Emotions to transactions

16 March 2012

Affluent consumers place enormous value on the purchase experience  , expecting not only extraordinary service and the highest quality but also personalisation and understanding. Luxury shoppers want to be recognised, be recommended products that would truly be of interest to them and made to feel a valued customer every time they interact with the brand. They are incredibly emotive, and have genuine passion for luxury brands - the ultimate brand advocates. But how do luxury brand marketers leverage this bond, emotion and passion and convert it into tangible transactions, increased revenue and more profitable customers?

We look at 5 key steps that luxury brands (and general retailers) can follow to improve their data and customer relationship strategy to enable them to convert luxury brand advocacy into tangible commercial results:

Harness the power of all customer information

All companies maintain many disparate sources of information on its customers across various IT, transactional, marketing or partner systems, but there is demonstrable commercial value in being able to combine them to get a more consolidated, holistic view of the customer as part of a complete data strategy.

Ritz-Carlton Hotel group   are one example of a luxury brand that shares a single view of their customers across their global hotel network. This enables them to tailor the customer experience to meet individual customer preferences regardless of what hotel they visit so a customer will have their preferred pillow type, favourite wine, films or music in the room before they arrive.

As consumer touch-points with a brand continue to proliferate across offline and digital channels, sources of data will multiply. The creation and maintenance of a Single Customer View (SCV) remains a working objective for most organisations. In a recent study 57%1 of companies stated that they have not yet built a SCV which integrates pieces of data they hold on a customer into a single centralised repository.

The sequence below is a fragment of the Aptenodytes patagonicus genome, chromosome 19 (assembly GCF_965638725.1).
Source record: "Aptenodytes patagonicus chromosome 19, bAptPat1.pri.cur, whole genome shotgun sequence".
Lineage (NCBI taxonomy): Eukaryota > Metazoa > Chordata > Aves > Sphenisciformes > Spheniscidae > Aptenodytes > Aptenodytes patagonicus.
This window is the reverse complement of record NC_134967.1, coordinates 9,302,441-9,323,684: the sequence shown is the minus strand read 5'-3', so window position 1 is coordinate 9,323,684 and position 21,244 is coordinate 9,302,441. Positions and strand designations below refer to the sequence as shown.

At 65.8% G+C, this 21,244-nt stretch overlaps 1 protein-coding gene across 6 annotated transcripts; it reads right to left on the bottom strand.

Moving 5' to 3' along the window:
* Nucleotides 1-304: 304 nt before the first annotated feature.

Achieving a more complete view of the customer need not be overwhelming and complex; it must be practical, realistic and aligned to the commercial value it will generate. The skills of a data planning specialist will be able to identify how this can be achieved and used to create more profitable customer relationships based on clear business and marketing objectives.

It's no longer enough just to know who they are

The type of relationship a consumer has with a luxury brand is no longer as personal as it once was. The world is now a smaller place and with the explosion of new digital distribution channels and eCommerce, a direct relationship worldwide, let alone one which is primarily face to face, is much more difficult to achieve.

One recommended approach is to map the customer journey at all stages of the lifecycle to identify all of the potential touch-points for interaction across all channels.  This touch-point mapping exercise can be used to highlight where the interaction could be improved to both capture more information and deliver a more integrated, multi-channel customer experience. Luxury consumers must be convinced of the value which they will derive in providing data about themselves as they are highly protective of this personal information.

Tag Heuer   offers individuals an opportunity to create their own personalised profile space (My Tag Heuer) based on the data provided at registration such as date of birth, leisure interests and previous purchases. This information creates access to a list of preferred brand ambassadors, a personal watch portfolio and gallery.

Not all customers are equal - creating actionable insights

A sound data strategy creates the opportunity to transform data into insight which can be actioned to drive more informed business decisions and results. Data analysis and segmentation is a vital part in this process and can be used not only to categorise the value of customer types, but also to help to drive a highly targeted communications strategy.